Blackie Lawless Won’t ‘Even Consider a Woke Culture’ During Upcoming W.A.S.P. Tour
W.A.S.P. will kick off their 40th anniversary tour later this fall, and if you know anything about their stage performance, you'll know that the show is just as important as the music. In a new interview, frontman Blackie Lawless expressed that he's not concerned about "woke culture" and how they might perceive W.A.S.P. during the upcoming tour.
One component of W.A.S.P.'s career that may have raised some eyebrows over the years was their 1984 hit "Animal (Fuck Like a Beast)," which was dubbed a part of the "Filthy 15" by the PMRC. Back in 2009, Lawless, who's a born-again Christian, declared that he'd never play the song live again because it went against his faith. But earlier this year, he revealed he'd had a change of heart and was leaning more toward performing it during their 40th anniversary tour for their fans.
The rockers also used to use a lot of graphic imagery and props during their performances back in the '80s, including blood, torture devices and more. Whether or not their upcoming shows will mirror their '80s performances, we don't know for sure — but Lawless isn't focused on whether or not their shows will stir up any controversy regardless.
"Because first of all, I'm not gonna even consider a woke culture. That has nothing to do with my world. You know, if that's what somebody wants to do that’s their privilege. Free country. But our fan base is our fan base," the frontman told Metal Edge.
Lawless elaborated that to have a "genuine career" that spans over several decades, the artist needs to assure that they're connecting with their audience and fans in an intimate way, since they're likely to be loyal for a long time. And to do that, the artist needs to be honest and let the fans really get to know them.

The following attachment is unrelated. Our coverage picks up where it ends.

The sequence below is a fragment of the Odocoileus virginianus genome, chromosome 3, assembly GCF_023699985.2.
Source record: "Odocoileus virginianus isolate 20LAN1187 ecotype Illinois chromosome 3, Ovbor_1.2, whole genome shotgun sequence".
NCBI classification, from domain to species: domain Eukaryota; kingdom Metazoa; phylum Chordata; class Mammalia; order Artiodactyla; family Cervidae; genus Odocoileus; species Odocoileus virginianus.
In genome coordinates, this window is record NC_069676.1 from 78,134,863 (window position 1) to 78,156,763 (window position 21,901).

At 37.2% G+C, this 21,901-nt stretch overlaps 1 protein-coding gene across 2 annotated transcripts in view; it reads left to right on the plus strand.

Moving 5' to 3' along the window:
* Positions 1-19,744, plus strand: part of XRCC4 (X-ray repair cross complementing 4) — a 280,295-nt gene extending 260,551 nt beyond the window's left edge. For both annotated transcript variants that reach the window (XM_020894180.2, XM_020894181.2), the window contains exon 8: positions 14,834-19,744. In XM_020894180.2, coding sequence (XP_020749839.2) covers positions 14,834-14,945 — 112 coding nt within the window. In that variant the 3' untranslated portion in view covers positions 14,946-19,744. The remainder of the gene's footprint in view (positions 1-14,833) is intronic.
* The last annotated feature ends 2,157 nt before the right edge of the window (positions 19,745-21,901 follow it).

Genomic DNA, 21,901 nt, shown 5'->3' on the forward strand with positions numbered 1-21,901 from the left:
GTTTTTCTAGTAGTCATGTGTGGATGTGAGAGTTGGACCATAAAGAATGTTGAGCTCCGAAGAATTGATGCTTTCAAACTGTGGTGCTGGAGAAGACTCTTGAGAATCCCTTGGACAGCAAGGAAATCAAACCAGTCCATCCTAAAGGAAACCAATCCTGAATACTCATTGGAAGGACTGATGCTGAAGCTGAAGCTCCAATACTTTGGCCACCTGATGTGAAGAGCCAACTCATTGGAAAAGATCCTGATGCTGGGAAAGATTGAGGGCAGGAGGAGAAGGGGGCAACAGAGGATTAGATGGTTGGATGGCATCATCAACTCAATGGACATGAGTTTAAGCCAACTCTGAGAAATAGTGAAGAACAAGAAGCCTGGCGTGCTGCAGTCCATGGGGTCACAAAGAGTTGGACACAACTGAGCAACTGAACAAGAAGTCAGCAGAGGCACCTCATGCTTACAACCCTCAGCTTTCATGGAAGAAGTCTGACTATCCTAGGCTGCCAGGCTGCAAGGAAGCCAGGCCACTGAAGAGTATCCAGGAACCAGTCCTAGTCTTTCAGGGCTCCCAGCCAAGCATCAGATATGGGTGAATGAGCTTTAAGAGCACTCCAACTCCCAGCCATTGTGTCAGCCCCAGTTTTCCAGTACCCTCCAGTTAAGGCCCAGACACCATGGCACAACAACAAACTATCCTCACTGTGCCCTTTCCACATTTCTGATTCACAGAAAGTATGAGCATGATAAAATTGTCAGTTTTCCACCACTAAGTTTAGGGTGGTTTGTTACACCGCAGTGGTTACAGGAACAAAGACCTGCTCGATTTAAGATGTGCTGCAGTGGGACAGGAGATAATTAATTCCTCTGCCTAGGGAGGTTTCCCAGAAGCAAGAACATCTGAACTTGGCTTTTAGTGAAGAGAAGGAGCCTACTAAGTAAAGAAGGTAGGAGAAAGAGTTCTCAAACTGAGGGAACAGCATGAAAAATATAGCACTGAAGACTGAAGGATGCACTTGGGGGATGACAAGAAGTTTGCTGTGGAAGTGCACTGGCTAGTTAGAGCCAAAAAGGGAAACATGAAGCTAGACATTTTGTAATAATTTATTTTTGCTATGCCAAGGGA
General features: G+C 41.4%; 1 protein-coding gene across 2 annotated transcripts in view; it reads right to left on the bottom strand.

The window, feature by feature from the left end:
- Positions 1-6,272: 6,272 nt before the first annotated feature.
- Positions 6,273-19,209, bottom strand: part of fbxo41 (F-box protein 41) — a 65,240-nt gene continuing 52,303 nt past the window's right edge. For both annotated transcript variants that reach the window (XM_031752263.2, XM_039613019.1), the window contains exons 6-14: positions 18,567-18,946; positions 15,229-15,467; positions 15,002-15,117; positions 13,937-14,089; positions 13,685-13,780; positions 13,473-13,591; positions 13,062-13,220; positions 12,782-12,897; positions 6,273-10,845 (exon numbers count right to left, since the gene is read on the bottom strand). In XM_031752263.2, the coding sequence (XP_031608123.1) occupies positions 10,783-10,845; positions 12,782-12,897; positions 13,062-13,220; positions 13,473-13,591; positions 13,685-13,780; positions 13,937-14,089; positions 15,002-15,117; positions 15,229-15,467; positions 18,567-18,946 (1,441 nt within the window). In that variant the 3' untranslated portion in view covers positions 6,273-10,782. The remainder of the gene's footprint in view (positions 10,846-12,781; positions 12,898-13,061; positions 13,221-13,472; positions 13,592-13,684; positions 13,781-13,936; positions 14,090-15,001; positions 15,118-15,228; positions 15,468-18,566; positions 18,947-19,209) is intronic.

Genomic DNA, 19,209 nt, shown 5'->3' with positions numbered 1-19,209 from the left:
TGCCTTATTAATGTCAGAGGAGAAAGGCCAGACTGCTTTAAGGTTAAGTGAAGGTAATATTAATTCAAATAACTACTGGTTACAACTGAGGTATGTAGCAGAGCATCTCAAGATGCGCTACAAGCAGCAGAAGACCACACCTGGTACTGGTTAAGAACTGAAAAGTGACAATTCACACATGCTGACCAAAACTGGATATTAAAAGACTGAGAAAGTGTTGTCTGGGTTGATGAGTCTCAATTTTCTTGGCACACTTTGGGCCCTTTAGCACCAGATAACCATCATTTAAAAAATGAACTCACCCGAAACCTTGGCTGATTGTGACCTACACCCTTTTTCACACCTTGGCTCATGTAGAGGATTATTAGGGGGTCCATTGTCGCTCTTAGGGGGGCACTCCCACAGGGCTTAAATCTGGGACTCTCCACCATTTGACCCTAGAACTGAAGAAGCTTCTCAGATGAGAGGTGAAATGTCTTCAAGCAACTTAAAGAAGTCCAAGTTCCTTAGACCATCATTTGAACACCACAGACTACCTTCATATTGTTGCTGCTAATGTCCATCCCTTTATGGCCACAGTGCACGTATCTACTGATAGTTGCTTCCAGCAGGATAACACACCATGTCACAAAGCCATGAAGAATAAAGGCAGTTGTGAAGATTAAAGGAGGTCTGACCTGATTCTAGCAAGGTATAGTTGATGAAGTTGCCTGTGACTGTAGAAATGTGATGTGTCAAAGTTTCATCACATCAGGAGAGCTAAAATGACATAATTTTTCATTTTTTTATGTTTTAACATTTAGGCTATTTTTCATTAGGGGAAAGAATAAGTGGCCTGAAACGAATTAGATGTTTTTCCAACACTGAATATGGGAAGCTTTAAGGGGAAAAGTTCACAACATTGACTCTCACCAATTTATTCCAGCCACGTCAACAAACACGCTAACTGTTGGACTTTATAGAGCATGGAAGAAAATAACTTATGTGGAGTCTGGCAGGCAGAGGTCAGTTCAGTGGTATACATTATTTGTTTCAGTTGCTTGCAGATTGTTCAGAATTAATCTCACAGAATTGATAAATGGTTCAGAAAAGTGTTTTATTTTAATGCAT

"You’ve got to be willing to crack your skull open, and let them come inside and walk around barefoot, inside your head. You really do. And the only way you can do this is with lyrics. We can do interviews like this, and it helps considerably. I mean, people get to know you a lot that way," he explained. "But the lyrics are where they're really gonna get to know you. Because that's what they're listening to most of the time. And so to do that, you’ve got to be willing to share parts of yourself that a lot of artists just aren't willing to do. Let them get in there, into the nooks and crannies, and find the good and the not so good."
The vocalist noted that his thoughts and opinions have changed over time, which has been reflected in the music. But he's aware that there will be some who go back and dissect parts of the band's past, so he isn't fixated on appeasing anyone.
"And so the idea is, when you take people on that lifelong ride, they look at what you wrote 30 years ago, and they go, 'Oh, wow, look what he was thinking.' And they listen to something, whatever the last thing was that came out, and they go, 'Oh, wow, look at how he's thinking now,'" he continued.
"So this is that intimacy, where you take people and you're literally communicating with them over the course of this journey. So, trying to do anything from a standpoint of being influenced socially would do me no good. Or anybody like me that does this. You have to be true to yourself. I mean, we got into this not giving a damn about what people thought so why should it be any different now?"